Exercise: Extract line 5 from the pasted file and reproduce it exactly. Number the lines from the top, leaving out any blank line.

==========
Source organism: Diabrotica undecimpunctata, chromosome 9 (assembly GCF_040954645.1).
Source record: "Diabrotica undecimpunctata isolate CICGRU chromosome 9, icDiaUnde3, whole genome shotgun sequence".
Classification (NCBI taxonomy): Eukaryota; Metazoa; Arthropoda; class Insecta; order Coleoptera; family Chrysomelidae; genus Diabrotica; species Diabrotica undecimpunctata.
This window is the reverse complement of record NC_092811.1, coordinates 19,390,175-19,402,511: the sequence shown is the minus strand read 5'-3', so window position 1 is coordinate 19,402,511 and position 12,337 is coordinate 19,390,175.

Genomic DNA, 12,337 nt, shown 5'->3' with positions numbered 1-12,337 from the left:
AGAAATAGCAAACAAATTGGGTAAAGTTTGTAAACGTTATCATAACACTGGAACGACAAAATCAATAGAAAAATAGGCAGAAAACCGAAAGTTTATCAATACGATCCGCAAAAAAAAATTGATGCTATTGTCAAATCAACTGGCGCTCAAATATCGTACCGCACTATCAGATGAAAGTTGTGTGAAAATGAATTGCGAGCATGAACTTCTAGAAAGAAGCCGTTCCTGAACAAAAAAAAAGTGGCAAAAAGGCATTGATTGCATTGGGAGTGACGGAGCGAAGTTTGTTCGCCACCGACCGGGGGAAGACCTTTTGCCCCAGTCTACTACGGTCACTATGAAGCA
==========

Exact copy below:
Genomic DNA, 12,337 nt, shown 5'->3' with positions numbered 1-12,337 from the left: